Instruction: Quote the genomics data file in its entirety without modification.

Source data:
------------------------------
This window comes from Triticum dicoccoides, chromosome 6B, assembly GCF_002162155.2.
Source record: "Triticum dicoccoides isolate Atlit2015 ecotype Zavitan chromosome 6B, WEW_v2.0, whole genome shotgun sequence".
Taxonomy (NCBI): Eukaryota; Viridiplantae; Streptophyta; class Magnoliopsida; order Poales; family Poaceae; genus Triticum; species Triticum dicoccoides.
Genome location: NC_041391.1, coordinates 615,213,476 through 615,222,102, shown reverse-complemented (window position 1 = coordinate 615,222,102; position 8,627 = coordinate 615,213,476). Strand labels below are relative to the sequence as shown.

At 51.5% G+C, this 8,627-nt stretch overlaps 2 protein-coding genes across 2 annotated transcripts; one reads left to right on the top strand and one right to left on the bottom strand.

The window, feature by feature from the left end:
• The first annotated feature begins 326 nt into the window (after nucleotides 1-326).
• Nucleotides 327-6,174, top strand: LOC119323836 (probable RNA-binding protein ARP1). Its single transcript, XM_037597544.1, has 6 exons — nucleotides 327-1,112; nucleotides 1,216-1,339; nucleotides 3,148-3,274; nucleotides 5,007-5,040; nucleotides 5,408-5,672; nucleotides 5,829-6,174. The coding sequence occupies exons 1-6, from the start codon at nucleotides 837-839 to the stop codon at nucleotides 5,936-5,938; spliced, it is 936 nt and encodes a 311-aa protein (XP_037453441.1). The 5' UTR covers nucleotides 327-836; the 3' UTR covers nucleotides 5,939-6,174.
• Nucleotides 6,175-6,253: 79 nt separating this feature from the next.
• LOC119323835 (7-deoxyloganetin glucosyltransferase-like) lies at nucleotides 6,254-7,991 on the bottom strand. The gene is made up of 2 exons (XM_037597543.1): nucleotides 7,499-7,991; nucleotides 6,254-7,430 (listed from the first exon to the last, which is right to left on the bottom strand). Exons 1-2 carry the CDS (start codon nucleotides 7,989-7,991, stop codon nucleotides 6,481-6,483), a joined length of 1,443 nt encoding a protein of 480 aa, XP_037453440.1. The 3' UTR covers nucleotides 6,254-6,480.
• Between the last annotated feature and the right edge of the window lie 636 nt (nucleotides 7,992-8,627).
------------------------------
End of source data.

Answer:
This window comes from Triticum dicoccoides, chromosome 6B, assembly GCF_002162155.2.
Source record: "Triticum dicoccoides isolate Atlit2015 ecotype Zavitan chromosome 6B, WEW_v2.0, whole genome shotgun sequence".
Taxonomy (NCBI): Eukaryota; Viridiplantae; Streptophyta; class Magnoliopsida; order Poales; family Poaceae; genus Triticum; species Triticum dicoccoides.
Genome location: NC_041391.1, coordinates 615,213,476 through 615,222,102, shown reverse-complemented (window position 1 = coordinate 615,222,102; position 8,627 = coordinate 615,213,476). Strand labels below are relative to the sequence as shown.

At 51.5% G+C, this 8,627-nt stretch overlaps 2 protein-coding genes across 2 annotated transcripts; one reads left to right on the top strand and one right to left on the bottom strand.

The window, feature by feature from the left end:
• The first annotated feature begins 326 nt into the window (after nucleotides 1-326).
• Nucleotides 327-6,174, top strand: LOC119323836 (probable RNA-binding protein ARP1). Its single transcript, XM_037597544.1, has 6 exons — nucleotides 327-1,112; nucleotides 1,216-1,339; nucleotides 3,148-3,274; nucleotides 5,007-5,040; nucleotides 5,408-5,672; nucleotides 5,829-6,174. The coding sequence occupies exons 1-6, from the start codon at nucleotides 837-839 to the stop codon at nucleotides 5,936-5,938; spliced, it is 936 nt and encodes a 311-aa protein (XP_037453441.1). The 5' UTR covers nucleotides 327-836; the 3' UTR covers nucleotides 5,939-6,174.
• Nucleotides 6,175-6,253: 79 nt separating this feature from the next.
• LOC119323835 (7-deoxyloganetin glucosyltransferase-like) lies at nucleotides 6,254-7,991 on the bottom strand. The gene is made up of 2 exons (XM_037597543.1): nucleotides 7,499-7,991; nucleotides 6,254-7,430 (listed from the first exon to the last, which is right to left on the bottom strand). Exons 1-2 carry the CDS (start codon nucleotides 7,989-7,991, stop codon nucleotides 6,481-6,483), a joined length of 1,443 nt encoding a protein of 480 aa, XP_037453440.1. The 3' UTR covers nucleotides 6,254-6,480.
• Between the last annotated feature and the right edge of the window lie 636 nt (nucleotides 7,992-8,627).